MARKETING FOCUS: The fruits of Labour

As Tony Blair sets out his stall for the general election, marketers are asking what a Labour victory will cost, Dominic Midgley reports

As Tony Blair sets out his stall for the general election, marketers are asking what a Labour victory will cost, Dominic Midgley reports



No one has ever played more effectively on the country’s distrust of

Labour governments than The Sun when, on election day in 1992, its front

page read: ‘If Kinnock wins today will the last person to leave the

country please turn out the lights.’



Now securities house Robert Fleming has come up with the broker’s

equivalent of that apocalyptic scenario. In its report, The General

Election and the UK Market, Fleming’s research outlines the radical

agenda it believes lurks behind Tony Blair’s unthreatening new image.



In the Labour manifesto according to Flemings, no one but the very

lowest paid escapes Blair’s hidden agenda to change the face of Britain

(see box).



Such measures could cause a significant shift in the balance of power on

the high street and raise intriguing questions for marketers. With a

transfer of spending power from the better- to worse-off, some analysts

point to a rise in the fortunes of discount chains, like Kwik-Save, at

the expense of more up-market stores, like Sainsbury’s.



So, should relatively expensive household names, such as House of Fraser

and Next, be sharpening up their marketing in anticipation of challenges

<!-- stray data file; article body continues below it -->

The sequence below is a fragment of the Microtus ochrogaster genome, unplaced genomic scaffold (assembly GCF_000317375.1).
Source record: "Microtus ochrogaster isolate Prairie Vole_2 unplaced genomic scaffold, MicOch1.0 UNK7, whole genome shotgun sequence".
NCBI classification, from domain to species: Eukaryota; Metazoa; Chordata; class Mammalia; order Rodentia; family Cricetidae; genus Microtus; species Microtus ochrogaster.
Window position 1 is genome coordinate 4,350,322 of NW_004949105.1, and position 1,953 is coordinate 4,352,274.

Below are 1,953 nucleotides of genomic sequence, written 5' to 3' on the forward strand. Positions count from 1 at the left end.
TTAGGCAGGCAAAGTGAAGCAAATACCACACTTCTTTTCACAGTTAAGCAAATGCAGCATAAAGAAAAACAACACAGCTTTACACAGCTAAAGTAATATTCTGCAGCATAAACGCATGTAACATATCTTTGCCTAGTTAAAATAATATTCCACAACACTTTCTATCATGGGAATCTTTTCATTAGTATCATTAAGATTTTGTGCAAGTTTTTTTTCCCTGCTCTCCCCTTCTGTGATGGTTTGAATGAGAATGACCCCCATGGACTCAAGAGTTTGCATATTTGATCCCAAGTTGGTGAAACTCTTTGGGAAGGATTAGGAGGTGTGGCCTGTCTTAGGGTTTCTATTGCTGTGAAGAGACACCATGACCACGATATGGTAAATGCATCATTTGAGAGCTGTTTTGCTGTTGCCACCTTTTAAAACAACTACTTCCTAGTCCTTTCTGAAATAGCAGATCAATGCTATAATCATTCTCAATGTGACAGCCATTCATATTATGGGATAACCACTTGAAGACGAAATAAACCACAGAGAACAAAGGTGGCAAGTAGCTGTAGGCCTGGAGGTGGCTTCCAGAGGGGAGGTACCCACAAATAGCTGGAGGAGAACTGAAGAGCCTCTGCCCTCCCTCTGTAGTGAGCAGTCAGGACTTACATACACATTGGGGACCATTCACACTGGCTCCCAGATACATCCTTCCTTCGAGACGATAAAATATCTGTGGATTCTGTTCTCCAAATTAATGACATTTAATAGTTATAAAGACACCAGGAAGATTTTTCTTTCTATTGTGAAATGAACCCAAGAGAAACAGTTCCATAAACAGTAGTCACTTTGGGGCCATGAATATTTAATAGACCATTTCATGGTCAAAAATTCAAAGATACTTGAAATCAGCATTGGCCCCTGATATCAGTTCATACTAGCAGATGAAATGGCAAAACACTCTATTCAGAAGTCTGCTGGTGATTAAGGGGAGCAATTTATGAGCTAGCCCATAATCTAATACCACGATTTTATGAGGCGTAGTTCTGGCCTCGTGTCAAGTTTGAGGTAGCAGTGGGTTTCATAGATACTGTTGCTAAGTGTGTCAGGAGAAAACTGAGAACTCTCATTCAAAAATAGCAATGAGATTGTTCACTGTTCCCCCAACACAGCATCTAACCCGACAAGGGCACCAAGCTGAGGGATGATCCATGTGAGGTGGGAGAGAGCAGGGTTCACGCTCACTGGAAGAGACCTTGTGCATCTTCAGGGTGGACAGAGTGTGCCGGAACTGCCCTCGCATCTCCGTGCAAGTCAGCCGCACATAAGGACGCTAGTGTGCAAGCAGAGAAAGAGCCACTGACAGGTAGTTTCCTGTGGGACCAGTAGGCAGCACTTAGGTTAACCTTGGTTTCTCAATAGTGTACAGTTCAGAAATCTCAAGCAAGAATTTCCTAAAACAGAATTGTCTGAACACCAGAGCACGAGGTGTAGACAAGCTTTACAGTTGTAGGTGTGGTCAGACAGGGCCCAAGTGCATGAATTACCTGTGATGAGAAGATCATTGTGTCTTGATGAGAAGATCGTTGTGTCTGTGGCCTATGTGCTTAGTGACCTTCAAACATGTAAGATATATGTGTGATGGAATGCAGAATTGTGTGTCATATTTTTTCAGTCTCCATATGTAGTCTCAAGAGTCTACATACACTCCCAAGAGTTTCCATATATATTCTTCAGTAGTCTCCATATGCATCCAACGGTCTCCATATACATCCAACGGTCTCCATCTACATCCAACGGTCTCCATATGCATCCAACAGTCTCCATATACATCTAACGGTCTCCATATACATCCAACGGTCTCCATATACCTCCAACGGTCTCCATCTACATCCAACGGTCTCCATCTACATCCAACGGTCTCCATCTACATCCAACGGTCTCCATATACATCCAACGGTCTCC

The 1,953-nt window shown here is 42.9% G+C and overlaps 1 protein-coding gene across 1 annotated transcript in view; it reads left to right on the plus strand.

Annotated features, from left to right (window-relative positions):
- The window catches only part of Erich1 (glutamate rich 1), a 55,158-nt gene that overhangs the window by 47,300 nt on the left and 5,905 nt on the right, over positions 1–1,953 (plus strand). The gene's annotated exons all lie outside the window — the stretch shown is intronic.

ahead? Does a change in government affect the way they market their

brands? Can the DIY companies expect buoyant demand driven by a housing

boom funded from council house receipts? Should brown and white goods

manufacturers be preparing for a return of 80s-style consumption as

confidence returns?



John Richards, retail analyst at NatWest Markets, is cautious: ‘There

has been no overt promise to soak the rich at this time, but one would

expect the policy mix to throw more money at the lower paid, and they

are more likely to spend any additional money they get,’ he says.



‘It will affect spending patterns to a relative extent, but I don’t

believe it will necessarily be measurable.’



He claims any prediction of a shift in spending from up-market to down-

market outlets is ‘simplistic and condescending’, arguing that there is

no reason why those with increased liquidity shouldn’t trade up, rather

than line the pockets of the discount sector. Would shoppers at Kwik-

Save stay loyal to the store even if they had an extra pounds 50 per

week to spend?



Potentially more significant is the introduction of a minimum wage.

‘This is an interesting one,’ says Don Corrie, senior economist with the

Institute of Policy Research. ‘I would have thought it would definitely

be introduced at the lower end of the pounds 3.50 to pounds 4 range,

partly because last year’s New Earnings Survey showed there were many